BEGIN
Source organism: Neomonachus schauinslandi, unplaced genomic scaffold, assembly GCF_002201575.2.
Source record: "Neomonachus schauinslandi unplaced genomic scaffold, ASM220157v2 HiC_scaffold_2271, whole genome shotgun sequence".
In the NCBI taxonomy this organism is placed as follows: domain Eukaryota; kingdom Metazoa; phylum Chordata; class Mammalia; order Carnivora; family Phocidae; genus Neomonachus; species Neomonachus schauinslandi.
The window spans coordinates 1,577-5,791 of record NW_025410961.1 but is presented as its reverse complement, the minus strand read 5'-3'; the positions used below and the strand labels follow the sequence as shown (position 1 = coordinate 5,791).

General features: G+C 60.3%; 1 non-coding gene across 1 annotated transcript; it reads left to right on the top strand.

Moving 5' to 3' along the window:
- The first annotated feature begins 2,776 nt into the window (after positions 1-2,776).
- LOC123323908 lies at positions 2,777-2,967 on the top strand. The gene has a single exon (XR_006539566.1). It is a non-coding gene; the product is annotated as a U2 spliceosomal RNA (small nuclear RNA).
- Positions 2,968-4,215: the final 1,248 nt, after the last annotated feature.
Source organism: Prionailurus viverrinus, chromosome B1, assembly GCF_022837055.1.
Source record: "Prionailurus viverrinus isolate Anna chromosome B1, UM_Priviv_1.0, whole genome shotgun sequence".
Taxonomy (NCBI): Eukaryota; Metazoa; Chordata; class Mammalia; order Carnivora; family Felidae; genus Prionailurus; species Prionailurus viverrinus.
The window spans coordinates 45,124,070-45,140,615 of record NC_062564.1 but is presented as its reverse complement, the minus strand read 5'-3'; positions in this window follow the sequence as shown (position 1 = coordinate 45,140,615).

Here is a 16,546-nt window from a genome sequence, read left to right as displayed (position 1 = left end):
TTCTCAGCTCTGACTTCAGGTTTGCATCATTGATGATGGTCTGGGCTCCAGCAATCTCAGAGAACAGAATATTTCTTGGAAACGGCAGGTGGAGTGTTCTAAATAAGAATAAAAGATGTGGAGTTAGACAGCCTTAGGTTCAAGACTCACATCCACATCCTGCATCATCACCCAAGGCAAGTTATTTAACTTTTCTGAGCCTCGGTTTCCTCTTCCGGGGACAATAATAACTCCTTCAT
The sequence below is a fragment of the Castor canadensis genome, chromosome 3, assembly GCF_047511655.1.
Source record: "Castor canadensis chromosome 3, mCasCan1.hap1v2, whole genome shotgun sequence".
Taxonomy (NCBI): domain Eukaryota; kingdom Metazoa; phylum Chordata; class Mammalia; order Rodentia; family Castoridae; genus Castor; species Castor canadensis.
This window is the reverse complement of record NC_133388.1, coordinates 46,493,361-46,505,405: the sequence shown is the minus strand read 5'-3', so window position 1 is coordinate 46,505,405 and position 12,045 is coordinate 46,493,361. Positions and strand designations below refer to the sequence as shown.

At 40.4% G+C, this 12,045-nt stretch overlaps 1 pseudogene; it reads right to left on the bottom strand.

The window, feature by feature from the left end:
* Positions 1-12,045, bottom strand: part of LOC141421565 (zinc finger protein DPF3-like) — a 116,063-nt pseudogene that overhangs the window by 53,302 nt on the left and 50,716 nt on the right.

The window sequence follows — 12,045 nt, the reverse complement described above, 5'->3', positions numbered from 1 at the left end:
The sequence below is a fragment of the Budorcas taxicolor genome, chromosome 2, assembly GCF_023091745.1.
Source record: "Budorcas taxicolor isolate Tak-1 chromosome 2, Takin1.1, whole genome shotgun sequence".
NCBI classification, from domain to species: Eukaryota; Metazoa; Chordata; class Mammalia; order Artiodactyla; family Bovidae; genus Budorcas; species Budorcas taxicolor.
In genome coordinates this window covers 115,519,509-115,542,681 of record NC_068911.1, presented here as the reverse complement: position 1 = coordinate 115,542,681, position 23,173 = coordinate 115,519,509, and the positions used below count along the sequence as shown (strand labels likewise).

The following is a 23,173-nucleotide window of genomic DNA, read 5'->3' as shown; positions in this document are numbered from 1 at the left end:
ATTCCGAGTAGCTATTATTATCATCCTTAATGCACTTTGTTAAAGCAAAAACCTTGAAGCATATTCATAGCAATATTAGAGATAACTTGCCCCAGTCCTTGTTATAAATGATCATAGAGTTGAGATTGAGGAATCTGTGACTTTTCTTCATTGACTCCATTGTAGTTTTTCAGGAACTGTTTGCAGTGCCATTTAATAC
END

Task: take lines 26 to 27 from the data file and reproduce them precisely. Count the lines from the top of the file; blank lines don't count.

NCBI classification, from domain to species: Eukaryota; Metazoa; Chordata; class Mammalia; order Artiodactyla; family Bovidae; genus Budorcas; species Budorcas taxicolor.
In genome coordinates this window covers 115,519,509-115,542,681 of record NC_068911.1, presented here as the reverse complement: position 1 = coordinate 115,542,681, position 23,173 = coordinate 115,519,509, and the positions used below count along the sequence as shown (strand labels likewise).